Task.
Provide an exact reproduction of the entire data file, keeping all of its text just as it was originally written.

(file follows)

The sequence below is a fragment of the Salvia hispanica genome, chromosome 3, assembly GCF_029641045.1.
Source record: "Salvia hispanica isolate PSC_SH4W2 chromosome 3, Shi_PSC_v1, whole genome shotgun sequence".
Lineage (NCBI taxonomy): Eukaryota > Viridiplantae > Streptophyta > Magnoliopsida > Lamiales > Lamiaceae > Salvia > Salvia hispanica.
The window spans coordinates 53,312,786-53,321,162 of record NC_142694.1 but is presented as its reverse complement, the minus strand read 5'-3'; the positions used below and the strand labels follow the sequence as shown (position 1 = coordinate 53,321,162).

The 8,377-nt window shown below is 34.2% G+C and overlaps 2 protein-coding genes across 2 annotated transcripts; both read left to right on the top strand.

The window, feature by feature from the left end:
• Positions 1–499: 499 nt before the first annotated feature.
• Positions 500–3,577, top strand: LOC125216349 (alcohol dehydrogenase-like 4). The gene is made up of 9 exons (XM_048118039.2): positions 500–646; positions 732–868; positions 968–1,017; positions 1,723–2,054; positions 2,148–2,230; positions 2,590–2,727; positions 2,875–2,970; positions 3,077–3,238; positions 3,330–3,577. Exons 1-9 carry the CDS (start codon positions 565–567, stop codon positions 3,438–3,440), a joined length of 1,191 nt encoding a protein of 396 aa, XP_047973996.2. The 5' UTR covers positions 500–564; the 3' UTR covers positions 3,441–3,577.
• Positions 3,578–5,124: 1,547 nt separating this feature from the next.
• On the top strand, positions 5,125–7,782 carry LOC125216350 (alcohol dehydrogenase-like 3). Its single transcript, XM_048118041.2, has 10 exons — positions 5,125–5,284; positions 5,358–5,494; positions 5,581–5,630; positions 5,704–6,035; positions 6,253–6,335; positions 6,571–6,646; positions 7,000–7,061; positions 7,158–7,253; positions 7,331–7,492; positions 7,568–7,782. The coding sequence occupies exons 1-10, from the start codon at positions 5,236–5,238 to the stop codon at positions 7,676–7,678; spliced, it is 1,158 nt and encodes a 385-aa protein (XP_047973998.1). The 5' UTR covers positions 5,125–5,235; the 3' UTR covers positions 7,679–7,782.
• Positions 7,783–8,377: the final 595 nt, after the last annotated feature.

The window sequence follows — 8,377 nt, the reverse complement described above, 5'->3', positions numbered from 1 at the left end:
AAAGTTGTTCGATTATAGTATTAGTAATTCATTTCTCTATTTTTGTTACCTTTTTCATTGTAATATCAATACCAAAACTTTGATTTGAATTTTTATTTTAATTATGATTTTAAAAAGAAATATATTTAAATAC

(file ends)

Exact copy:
The sequence below is a fragment of the Salvia hispanica genome, chromosome 3, assembly GCF_029641045.1.
Source record: "Salvia hispanica isolate PSC_SH4W2 chromosome 3, Shi_PSC_v1, whole genome shotgun sequence".
Lineage (NCBI taxonomy): Eukaryota > Viridiplantae > Streptophyta > Magnoliopsida > Lamiales > Lamiaceae > Salvia > Salvia hispanica.
The window spans coordinates 53,312,786-53,321,162 of record NC_142694.1 but is presented as its reverse complement, the minus strand read 5'-3'; the positions used below and the strand labels follow the sequence as shown (position 1 = coordinate 53,321,162).

The 8,377-nt window shown below is 34.2% G+C and overlaps 2 protein-coding genes across 2 annotated transcripts; both read left to right on the top strand.

The window, feature by feature from the left end:
• Positions 1–499: 499 nt before the first annotated feature.
• Positions 500–3,577, top strand: LOC125216349 (alcohol dehydrogenase-like 4). The gene is made up of 9 exons (XM_048118039.2): positions 500–646; positions 732–868; positions 968–1,017; positions 1,723–2,054; positions 2,148–2,230; positions 2,590–2,727; positions 2,875–2,970; positions 3,077–3,238; positions 3,330–3,577. Exons 1-9 carry the CDS (start codon positions 565–567, stop codon positions 3,438–3,440), a joined length of 1,191 nt encoding a protein of 396 aa, XP_047973996.2. The 5' UTR covers positions 500–564; the 3' UTR covers positions 3,441–3,577.
• Positions 3,578–5,124: 1,547 nt separating this feature from the next.
• On the top strand, positions 5,125–7,782 carry LOC125216350 (alcohol dehydrogenase-like 3). Its single transcript, XM_048118041.2, has 10 exons — positions 5,125–5,284; positions 5,358–5,494; positions 5,581–5,630; positions 5,704–6,035; positions 6,253–6,335; positions 6,571–6,646; positions 7,000–7,061; positions 7,158–7,253; positions 7,331–7,492; positions 7,568–7,782. The coding sequence occupies exons 1-10, from the start codon at positions 5,236–5,238 to the stop codon at positions 7,676–7,678; spliced, it is 1,158 nt and encodes a 385-aa protein (XP_047973998.1). The 5' UTR covers positions 5,125–5,235; the 3' UTR covers positions 7,679–7,782.
• Positions 7,783–8,377: the final 595 nt, after the last annotated feature.

The window sequence follows — 8,377 nt, the reverse complement described above, 5'->3', positions numbered from 1 at the left end:
AAAGTTGTTCGATTATAGTATTAGTAATTCATTTCTCTATTTTTGTTACCTTTTTCATTGTAATATCAATACCAAAACTTTGATTTGAATTTTTATTTTAATTATGATTTTAAAAAGAAATATATTTAAATAC